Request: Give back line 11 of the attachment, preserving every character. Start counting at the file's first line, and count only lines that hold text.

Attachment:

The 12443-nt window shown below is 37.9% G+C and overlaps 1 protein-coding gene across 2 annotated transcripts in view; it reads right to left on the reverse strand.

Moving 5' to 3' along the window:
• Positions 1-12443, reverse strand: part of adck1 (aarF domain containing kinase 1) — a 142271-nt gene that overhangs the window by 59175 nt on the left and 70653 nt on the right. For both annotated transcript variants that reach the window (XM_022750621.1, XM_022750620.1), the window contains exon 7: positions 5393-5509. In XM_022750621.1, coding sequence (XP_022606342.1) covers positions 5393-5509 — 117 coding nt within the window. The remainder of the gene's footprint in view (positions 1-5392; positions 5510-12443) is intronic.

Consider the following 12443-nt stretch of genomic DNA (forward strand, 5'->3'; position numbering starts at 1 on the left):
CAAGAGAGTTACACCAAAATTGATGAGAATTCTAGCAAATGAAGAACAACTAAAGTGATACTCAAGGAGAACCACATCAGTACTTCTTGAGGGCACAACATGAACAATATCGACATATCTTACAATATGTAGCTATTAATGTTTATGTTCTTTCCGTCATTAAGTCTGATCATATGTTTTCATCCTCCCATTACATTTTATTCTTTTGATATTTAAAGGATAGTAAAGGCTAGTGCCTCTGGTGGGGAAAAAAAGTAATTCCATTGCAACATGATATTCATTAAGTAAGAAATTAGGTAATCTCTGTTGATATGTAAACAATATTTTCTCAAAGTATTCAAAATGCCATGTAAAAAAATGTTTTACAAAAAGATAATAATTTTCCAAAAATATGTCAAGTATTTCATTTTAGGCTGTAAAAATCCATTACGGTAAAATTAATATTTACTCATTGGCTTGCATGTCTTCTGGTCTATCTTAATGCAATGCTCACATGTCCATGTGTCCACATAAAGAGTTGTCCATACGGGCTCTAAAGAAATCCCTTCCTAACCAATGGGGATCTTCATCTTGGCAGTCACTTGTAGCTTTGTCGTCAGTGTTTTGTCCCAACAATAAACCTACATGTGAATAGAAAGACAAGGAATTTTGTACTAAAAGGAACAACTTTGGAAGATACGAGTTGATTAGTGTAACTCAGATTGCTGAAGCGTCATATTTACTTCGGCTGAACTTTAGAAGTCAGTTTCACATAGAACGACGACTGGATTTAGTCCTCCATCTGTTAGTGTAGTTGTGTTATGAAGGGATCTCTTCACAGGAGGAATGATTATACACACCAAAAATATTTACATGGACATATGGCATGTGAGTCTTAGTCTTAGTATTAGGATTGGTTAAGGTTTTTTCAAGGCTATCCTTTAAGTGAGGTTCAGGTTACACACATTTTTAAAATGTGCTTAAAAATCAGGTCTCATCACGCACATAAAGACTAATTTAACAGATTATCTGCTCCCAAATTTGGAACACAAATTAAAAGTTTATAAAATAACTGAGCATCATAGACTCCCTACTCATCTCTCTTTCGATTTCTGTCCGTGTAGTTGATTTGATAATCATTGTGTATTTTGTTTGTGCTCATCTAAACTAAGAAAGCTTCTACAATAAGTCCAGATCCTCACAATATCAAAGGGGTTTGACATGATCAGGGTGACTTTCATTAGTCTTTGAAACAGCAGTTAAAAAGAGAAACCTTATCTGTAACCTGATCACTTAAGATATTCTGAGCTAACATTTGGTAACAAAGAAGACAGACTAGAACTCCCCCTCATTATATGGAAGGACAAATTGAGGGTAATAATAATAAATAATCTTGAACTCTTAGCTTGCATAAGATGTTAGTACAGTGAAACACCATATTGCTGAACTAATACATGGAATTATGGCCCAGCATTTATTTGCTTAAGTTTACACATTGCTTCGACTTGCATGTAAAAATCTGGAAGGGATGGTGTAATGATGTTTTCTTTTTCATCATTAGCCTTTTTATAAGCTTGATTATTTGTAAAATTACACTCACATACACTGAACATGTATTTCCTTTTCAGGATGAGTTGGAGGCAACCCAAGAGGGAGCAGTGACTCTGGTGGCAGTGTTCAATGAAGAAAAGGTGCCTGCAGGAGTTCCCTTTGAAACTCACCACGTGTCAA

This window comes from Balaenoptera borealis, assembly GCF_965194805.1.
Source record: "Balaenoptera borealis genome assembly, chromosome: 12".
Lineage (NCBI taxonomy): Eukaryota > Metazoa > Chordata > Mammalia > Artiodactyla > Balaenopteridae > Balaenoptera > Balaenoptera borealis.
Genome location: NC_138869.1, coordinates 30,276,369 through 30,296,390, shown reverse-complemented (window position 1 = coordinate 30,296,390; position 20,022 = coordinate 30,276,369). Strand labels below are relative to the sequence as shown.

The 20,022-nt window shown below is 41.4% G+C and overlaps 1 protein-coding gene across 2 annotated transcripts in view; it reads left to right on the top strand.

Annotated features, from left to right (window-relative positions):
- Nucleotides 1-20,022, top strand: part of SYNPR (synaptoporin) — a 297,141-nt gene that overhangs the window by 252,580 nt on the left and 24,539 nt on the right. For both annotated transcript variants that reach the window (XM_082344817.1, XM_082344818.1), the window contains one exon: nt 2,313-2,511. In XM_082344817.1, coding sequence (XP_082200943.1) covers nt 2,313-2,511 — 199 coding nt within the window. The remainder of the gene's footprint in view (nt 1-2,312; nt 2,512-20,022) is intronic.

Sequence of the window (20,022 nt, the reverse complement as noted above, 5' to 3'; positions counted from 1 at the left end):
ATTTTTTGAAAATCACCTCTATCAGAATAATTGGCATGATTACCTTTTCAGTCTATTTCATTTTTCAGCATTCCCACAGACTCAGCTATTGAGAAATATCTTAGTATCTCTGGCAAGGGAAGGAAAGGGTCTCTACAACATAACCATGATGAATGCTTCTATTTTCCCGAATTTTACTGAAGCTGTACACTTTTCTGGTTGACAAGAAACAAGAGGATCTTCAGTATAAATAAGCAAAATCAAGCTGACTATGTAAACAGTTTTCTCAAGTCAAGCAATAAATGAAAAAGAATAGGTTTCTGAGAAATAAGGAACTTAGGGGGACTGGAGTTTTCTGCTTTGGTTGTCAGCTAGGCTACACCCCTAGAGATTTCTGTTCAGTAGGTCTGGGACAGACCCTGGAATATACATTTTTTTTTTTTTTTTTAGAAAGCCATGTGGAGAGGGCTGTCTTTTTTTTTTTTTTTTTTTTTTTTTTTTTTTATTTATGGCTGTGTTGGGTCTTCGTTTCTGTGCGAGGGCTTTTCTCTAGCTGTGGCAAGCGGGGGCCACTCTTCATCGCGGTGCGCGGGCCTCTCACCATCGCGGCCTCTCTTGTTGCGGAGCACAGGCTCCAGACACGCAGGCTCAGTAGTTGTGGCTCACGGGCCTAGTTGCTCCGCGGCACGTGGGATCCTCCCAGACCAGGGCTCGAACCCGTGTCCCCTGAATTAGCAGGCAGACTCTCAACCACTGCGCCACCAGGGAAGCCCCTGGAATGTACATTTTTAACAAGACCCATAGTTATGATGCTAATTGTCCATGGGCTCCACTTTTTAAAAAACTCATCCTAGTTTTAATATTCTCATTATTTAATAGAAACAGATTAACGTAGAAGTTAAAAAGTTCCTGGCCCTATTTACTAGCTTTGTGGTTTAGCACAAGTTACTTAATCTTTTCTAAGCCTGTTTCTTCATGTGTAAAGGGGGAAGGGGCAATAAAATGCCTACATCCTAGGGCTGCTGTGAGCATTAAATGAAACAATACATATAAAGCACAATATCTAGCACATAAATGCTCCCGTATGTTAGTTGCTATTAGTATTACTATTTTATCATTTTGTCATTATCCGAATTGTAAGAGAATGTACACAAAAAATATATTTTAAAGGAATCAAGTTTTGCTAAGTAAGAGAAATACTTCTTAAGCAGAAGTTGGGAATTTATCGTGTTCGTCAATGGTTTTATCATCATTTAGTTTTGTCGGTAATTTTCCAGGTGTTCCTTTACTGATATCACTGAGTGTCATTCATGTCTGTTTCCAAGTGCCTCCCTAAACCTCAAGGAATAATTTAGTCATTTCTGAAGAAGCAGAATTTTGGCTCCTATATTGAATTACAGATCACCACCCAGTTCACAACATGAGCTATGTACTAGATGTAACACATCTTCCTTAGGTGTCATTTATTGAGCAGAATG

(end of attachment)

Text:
Annotated features, from left to right (window-relative positions):